In 1975, the legislature placed a series of limits on injured patients’ legal rights. Most prominent among the law’s restrictions was a $250,000 cap on non-economic or quality of life compensation for patients harmed by medical negligence.
The cost of bringing a medical negligence case has increased over the last 45 years, but the cap has not. Forty-five years after it was enacted, the cap has never been adjusted for inflation. It is worth less than $50,000 today. This prevents many patients from ever getting justice, and deepens the inequalities in the justice system.
The 45-year-old cap can harm any Californian, but it has a disparate impact on people who are already disadvantaged by systemic injustice. The cap disproportionately harms:
Low-income patients – by making economic status a determining factor in whether a person can be compensated for medical negligence.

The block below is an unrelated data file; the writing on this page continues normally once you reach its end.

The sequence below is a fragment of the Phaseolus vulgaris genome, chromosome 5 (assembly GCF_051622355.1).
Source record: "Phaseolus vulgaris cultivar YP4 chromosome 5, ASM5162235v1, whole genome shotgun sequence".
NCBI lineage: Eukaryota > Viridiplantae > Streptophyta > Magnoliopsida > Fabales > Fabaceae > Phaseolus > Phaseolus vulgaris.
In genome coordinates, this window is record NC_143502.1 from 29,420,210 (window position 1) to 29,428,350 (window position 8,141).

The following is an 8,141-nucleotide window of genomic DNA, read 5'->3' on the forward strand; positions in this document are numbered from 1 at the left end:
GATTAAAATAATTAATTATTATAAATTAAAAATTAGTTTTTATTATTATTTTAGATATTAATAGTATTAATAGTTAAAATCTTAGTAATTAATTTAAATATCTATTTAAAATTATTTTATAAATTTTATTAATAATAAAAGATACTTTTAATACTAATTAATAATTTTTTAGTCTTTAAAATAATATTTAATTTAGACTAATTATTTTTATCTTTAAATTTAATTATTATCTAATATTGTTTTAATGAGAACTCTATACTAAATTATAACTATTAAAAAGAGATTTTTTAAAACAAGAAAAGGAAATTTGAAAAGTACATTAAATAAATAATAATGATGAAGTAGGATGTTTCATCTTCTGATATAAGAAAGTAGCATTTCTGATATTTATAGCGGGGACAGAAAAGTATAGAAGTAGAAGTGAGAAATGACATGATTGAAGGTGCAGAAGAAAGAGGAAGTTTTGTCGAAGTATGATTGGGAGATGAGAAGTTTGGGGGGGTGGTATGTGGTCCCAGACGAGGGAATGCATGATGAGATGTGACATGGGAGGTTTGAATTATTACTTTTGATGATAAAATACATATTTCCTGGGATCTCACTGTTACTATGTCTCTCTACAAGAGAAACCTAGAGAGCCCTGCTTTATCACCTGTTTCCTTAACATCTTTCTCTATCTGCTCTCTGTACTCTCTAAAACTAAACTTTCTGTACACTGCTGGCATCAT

People of color – who are more likely to receive a lower standard of medical care and are subjected to high rates of preventable medical errors, regardless of income or educational attainment.
Children and retirees – whose lives the cap devalues because they are not wage- earners.
Women – who earn less on average than men, and are more likely to suffer harm that is subject to the cap, such as reproductive harm or the loss of a pregnancy.
The cap has devastated patient safety and physician accountability in California:
It closes the courtroom door for patients harmed by medical negligence by preventing them from finding an attorney.
It pushes the cost of medical negligence onto society by requiring public programs or private insurance to pick up the tab for a wrongdoer’s negligence.
It makes health care less safe by letting medical providers off the hook when they negligently cause patients’ injury or death.
State oversight of doctors by the Medical Board did not fill the accountability gap. Negligent doctors who repeatedly harm or even kill their patients continue practicing with impunity.
California is 1 of just 3 states with a cap as low as $250,000 with no exceptions. 20 states and the District of Columbia have no caps at all.
After 45 years, it’s time to adjust the cap on compensation for medical negligence victims to correct this systemic injustice and make healthcare safer in California.